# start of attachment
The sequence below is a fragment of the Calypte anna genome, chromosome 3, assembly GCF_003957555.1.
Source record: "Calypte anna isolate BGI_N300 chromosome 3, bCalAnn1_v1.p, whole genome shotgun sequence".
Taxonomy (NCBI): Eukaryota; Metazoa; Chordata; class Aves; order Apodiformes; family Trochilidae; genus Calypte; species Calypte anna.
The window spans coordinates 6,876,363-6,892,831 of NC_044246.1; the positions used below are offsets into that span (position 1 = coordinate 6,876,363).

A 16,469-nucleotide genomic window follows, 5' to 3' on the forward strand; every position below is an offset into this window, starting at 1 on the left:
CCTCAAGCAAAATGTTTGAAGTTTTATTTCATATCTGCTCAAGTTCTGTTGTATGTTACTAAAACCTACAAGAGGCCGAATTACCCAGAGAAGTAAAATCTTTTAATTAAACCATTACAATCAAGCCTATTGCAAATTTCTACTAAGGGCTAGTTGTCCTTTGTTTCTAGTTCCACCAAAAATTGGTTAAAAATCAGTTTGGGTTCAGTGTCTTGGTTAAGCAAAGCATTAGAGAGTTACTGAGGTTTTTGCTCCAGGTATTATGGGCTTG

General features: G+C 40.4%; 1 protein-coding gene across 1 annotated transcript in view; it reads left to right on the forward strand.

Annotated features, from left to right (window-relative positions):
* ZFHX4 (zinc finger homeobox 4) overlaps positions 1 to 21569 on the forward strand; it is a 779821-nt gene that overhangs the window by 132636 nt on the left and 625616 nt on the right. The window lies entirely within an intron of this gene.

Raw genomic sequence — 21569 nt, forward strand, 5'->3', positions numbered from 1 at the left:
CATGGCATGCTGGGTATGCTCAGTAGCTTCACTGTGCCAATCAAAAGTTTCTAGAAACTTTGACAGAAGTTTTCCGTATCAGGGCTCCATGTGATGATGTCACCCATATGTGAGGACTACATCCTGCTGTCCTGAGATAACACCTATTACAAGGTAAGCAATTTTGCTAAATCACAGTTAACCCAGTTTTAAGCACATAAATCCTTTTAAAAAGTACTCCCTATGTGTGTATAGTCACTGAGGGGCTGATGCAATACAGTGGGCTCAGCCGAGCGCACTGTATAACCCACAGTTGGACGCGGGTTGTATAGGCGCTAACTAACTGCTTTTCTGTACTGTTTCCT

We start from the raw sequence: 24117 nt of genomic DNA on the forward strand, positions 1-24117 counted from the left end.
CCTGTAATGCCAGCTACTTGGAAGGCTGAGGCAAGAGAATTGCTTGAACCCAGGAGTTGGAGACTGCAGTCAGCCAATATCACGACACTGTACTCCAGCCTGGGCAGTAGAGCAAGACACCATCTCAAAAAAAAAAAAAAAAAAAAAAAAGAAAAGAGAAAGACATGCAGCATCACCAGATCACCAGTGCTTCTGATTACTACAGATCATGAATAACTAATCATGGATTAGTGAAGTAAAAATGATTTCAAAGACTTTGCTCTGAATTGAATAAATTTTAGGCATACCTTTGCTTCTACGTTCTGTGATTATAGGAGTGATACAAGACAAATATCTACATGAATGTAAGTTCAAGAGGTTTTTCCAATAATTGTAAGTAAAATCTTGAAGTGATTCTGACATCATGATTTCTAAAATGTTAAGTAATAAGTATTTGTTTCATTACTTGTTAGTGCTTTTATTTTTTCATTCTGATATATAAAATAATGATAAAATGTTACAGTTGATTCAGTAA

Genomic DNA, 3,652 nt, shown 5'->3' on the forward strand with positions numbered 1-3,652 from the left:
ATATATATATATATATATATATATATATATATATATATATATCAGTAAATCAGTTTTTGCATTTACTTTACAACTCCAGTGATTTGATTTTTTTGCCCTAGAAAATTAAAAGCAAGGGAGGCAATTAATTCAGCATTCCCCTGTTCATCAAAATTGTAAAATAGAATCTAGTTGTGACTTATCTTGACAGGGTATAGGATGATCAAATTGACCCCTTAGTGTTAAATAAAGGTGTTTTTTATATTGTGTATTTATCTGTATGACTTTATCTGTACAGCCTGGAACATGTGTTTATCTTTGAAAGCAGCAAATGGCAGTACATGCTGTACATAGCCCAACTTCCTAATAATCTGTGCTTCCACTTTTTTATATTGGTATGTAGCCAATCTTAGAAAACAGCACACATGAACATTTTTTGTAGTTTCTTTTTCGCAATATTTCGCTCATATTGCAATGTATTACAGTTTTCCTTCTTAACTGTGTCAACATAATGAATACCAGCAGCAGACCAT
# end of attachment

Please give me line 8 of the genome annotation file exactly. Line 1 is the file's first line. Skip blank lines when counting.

Annotated features, from left to right (window-relative positions):